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Genius Products presents
Hannibal Rising (Unrated) (2007)

"I've come to collect a head."
- Hannibal Lecter (Gaspard Ulliel)

Review By: Chuck Aliaga   
Published: June 27, 2007

Stars: Gaspard Ulliel
Other Stars: Gong Li, Rhys Ifans, Dominic West, Helena-Lia Tachovska, Aaran Thomas
Director: Peter Webber

MPAA Rating: Not Rated for (strong grisly violent content and some language/sexual references)
Run Time: 02h:10m:37s
Release Date: May 29, 2007
UPC: 796019802413
Genre: horror

Image Transfer
Audio Transfer

DVD Review

When a franchise is already on life support, can anything justify another dip in the well? Apparently the chance to rake in more box-office dollars was justification enough, as early 2007 brought us another chapter in the Hannibal Lecter saga. This time, we get a look at the cannibal as a young man, as director Peter Webber's Hannibal Rising chronicles the doctor from a tragic childhood event through his teenage years. Unfortunately, this is mostly a mess, and nowhere near as compelling as even the lesser entries in the series.

World War II is ravaging Lithuania in 1944, and the Lecter family is right in the middle of it. Their life of luxury is abruptly interrupted by a group of ruffians on the run from the Russians. This rag-tag bunch is led by Grutas (Rhys Ifans), and, after surviving an aerial attack, has taken over the Lecter castle along with survivors Hannibal (played as a child by Aaran Thomas) and his baby sister, Mischa (Helena-Lia Tachovska). Starving, Grutas and his men make a devastating decision as to what to use as food. Hannibal eventually escapes their clutches, and winds up in an orphanage. Not one to be kept captive, he heads to France, where he meets his uncle's widow, Lady Murasaki (Gong Li). He soon discovers that her teachings and his growing maturity might be the key to finding Grutas and avenging the brutality bestowed upon his beloved sister.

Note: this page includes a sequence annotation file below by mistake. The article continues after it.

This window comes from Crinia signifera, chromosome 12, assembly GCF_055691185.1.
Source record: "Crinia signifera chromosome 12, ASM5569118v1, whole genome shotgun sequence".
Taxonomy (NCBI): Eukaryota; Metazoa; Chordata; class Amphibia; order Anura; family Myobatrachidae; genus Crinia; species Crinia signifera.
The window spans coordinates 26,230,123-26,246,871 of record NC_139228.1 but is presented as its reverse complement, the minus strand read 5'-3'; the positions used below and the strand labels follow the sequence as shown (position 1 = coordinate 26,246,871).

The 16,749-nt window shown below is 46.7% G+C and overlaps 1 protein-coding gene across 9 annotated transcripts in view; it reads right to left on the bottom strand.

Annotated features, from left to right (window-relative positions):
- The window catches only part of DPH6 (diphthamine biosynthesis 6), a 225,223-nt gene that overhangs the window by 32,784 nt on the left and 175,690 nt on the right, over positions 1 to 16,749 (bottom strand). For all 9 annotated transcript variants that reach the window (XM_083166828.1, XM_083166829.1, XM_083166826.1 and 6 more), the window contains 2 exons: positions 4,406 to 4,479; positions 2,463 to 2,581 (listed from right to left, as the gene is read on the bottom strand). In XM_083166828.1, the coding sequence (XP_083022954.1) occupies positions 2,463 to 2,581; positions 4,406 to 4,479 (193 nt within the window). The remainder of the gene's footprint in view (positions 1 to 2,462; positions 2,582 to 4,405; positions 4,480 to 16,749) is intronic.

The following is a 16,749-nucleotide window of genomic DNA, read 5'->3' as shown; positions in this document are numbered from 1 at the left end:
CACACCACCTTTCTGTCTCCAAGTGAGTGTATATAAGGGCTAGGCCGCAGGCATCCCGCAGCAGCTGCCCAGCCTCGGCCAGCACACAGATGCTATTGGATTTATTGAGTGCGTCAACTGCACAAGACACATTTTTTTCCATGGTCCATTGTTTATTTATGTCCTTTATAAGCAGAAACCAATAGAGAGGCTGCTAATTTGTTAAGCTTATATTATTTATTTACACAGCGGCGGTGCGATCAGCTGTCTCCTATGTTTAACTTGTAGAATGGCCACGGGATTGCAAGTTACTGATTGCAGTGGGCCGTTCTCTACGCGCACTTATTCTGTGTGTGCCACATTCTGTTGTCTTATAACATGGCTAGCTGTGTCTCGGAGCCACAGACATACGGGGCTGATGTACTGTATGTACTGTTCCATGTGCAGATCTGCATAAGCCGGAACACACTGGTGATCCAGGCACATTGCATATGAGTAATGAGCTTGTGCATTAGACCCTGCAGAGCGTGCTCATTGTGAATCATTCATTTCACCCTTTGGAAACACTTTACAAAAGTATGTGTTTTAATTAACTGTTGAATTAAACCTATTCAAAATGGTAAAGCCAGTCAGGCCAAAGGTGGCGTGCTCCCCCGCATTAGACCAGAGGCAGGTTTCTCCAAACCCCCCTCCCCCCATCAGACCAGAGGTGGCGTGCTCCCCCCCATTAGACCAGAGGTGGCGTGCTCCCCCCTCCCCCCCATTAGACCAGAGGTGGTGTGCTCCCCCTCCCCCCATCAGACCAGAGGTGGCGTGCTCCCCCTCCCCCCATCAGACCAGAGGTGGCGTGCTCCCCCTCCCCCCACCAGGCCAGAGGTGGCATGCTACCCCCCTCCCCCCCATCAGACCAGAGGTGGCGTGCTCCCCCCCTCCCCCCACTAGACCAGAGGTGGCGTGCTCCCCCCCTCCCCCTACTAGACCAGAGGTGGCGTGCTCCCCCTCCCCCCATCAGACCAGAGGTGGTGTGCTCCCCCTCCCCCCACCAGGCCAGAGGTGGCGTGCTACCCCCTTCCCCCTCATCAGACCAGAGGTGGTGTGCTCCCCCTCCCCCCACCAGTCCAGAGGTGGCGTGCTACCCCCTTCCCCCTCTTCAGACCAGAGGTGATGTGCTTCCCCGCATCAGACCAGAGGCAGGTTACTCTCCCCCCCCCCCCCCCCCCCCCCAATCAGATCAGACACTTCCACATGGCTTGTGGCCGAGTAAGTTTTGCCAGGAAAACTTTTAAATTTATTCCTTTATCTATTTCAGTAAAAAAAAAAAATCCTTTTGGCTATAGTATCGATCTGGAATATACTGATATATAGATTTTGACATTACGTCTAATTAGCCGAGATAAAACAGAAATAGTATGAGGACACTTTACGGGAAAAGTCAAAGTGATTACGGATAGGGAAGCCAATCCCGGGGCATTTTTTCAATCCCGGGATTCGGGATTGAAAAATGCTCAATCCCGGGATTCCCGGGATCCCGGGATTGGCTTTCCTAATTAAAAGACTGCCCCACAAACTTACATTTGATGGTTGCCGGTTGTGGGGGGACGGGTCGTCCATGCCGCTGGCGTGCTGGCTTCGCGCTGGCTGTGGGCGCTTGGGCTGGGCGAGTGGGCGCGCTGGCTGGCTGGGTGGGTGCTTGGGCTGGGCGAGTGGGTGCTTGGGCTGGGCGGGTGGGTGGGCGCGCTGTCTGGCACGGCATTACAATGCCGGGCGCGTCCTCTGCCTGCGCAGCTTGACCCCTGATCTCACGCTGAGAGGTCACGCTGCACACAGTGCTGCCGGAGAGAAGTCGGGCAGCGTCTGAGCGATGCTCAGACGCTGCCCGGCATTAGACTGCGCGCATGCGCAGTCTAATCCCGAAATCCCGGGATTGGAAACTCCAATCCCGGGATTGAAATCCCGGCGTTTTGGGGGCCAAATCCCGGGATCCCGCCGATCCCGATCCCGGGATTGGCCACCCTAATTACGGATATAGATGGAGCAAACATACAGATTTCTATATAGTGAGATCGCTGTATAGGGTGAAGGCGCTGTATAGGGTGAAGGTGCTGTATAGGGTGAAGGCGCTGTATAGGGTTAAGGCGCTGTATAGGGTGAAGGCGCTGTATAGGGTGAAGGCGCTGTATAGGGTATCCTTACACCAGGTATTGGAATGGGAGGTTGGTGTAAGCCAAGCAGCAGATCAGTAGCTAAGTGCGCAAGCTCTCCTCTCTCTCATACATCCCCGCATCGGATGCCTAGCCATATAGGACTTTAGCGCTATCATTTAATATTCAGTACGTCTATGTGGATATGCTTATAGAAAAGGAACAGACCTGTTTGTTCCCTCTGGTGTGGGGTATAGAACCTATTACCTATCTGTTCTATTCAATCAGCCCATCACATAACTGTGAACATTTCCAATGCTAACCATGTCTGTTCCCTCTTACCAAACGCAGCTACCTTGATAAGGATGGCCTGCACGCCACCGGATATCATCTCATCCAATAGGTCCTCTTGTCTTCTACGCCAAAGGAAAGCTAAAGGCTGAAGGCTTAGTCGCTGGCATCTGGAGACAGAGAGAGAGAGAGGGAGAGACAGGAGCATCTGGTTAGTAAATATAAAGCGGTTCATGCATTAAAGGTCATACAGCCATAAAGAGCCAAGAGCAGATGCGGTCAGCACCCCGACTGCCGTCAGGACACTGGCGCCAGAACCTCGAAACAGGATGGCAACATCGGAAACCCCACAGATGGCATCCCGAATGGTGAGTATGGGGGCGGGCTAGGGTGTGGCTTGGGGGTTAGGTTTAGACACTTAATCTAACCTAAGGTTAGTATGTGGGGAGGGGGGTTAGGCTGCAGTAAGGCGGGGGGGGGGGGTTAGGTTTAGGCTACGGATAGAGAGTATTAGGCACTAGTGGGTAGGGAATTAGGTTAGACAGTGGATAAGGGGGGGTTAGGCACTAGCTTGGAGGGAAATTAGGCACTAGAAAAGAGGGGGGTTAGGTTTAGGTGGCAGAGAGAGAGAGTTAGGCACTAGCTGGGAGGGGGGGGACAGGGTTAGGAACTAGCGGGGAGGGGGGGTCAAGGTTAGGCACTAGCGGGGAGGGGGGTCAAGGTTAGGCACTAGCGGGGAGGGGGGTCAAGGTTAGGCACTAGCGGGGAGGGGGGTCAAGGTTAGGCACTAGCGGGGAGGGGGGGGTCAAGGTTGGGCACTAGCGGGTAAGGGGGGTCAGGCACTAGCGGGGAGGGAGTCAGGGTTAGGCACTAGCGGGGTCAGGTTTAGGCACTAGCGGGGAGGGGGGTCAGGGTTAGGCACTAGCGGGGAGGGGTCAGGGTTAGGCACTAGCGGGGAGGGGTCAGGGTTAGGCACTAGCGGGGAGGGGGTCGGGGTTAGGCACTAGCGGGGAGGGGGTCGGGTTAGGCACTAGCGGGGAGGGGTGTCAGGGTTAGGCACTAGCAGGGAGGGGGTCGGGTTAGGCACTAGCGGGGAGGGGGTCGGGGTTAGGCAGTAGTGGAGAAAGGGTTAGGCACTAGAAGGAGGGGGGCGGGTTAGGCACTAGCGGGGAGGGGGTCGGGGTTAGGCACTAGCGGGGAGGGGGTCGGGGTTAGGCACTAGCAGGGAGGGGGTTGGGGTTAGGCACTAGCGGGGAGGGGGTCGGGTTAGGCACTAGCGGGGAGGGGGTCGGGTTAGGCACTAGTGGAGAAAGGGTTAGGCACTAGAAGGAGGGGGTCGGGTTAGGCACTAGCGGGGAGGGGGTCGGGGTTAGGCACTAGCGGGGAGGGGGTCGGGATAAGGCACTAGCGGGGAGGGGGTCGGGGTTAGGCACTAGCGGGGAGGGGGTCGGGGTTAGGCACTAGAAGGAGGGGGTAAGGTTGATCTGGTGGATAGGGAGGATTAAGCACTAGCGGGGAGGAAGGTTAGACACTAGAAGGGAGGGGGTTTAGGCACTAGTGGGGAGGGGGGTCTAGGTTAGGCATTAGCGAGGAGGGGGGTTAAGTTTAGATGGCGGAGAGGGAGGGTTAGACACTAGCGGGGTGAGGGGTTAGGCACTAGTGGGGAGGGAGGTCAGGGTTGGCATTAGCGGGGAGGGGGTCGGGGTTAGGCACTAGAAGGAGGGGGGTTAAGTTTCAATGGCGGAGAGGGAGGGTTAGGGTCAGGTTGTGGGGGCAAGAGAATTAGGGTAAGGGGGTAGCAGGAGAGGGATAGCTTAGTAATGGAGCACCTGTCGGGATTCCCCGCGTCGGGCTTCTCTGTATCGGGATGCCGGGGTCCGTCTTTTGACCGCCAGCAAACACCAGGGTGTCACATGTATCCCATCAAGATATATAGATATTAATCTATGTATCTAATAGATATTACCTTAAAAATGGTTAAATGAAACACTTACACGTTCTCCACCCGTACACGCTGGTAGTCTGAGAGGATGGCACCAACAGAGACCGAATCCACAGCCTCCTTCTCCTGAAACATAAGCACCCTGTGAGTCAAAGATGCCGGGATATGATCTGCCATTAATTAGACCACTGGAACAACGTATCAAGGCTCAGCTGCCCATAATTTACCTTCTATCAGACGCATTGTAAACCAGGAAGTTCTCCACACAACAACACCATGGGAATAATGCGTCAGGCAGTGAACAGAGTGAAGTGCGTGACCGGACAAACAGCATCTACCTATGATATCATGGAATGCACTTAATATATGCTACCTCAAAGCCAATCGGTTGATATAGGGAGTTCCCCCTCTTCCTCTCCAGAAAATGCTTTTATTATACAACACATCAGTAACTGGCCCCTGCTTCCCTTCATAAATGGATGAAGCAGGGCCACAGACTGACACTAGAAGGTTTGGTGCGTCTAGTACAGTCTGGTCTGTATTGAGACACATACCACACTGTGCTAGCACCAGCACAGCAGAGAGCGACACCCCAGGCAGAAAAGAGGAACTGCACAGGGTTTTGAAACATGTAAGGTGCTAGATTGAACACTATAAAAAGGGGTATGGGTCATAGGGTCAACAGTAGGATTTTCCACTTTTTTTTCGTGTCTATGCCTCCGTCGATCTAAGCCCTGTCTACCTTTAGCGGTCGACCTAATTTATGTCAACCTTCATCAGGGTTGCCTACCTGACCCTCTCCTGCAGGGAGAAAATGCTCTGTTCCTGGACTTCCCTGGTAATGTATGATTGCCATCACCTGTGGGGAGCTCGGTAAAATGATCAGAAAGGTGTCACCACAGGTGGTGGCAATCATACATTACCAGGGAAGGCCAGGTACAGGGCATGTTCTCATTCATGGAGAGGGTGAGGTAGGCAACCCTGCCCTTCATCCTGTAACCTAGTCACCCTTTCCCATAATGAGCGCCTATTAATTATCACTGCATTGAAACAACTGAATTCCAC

After a genuinely intriguing, dare I say gripping first act depicting Hannibal's childhood, the wheels fall off once he matures into a young adult. After an hour or so, it dawns on me that basically nothing of any interest has happened to move the story along. The remainder of the film is a collection of meandering set pieces that wear out their respective welcome far too fast.

The aforementioned compelling setup has the potential to provide a fitting back story for the cinema's most infamous serial killer. Instead, the plot devolves into a standard revenge tale, which is formulaic, to say the least. One by one, young Hannibal hunts down a group of those who wronged him as a child and offs them in typical slasher movie fashion, completely going against what this character is all about. This could just as easily have been Freddy Krueger or Jason doing the killing, which works for those characters, but not for Lecter. Gore hounds will be pleased to see that this is the most gruesome Lecter tale, but graphic special effects do not an effective horror film make, at least on most occasions.

We're almost meant to feel too compassionate for Lecter. The central life-changing moment is slowly revealed via flashback, but these do more to inspire sympathy for the character than convince us this is how he came to be a cold-blooded killer. The basis of the flashbacks is also way too much to stomach for most audiences as well. Anyone with a child or small sibling will cringe at these scenes, making it difficult to get through them, and therefore, much of the movie.